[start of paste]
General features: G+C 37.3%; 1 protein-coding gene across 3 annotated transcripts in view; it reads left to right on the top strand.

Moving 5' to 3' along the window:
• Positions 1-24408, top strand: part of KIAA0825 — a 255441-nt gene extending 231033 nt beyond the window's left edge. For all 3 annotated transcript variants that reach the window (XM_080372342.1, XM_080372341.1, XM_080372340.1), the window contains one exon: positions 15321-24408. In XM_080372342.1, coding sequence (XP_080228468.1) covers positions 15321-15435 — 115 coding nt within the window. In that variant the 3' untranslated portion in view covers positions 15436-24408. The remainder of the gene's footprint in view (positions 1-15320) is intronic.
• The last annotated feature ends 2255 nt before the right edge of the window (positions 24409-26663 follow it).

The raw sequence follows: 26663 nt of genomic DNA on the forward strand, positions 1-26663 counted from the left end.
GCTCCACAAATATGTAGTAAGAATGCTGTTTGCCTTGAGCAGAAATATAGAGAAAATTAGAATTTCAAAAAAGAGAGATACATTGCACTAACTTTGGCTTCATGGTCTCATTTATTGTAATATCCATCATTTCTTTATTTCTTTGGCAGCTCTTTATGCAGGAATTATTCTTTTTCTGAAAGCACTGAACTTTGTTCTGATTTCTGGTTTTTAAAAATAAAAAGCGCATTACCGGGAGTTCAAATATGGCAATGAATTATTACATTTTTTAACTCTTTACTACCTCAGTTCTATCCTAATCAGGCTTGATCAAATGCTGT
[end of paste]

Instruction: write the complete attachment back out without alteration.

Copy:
General features: G+C 37.3%; 1 protein-coding gene across 3 annotated transcripts in view; it reads left to right on the top strand.

Moving 5' to 3' along the window:
• Positions 1-24408, top strand: part of KIAA0825 — a 255441-nt gene extending 231033 nt beyond the window's left edge. For all 3 annotated transcript variants that reach the window (XM_080372342.1, XM_080372341.1, XM_080372340.1), the window contains one exon: positions 15321-24408. In XM_080372342.1, coding sequence (XP_080228468.1) covers positions 15321-15435 — 115 coding nt within the window. In that variant the 3' untranslated portion in view covers positions 15436-24408. The remainder of the gene's footprint in view (positions 1-15320) is intronic.
• The last annotated feature ends 2255 nt before the right edge of the window (positions 24409-26663 follow it).

The raw sequence follows: 26663 nt of genomic DNA on the forward strand, positions 1-26663 counted from the left end.
GCTCCACAAATATGTAGTAAGAATGCTGTTTGCCTTGAGCAGAAATATAGAGAAAATTAGAATTTCAAAAAAGAGAGATACATTGCACTAACTTTGGCTTCATGGTCTCATTTATTGTAATATCCATCATTTCTTTATTTCTTTGGCAGCTCTTTATGCAGGAATTATTCTTTTTCTGAAAGCACTGAACTTTGTTCTGATTTCTGGTTTTTAAAAATAAAAAGCGCATTACCGGGAGTTCAAATATGGCAATGAATTATTACATTTTTTAACTCTTTACTACCTCAGTTCTATCCTAATCAGGCTTGATCAAATGCTGT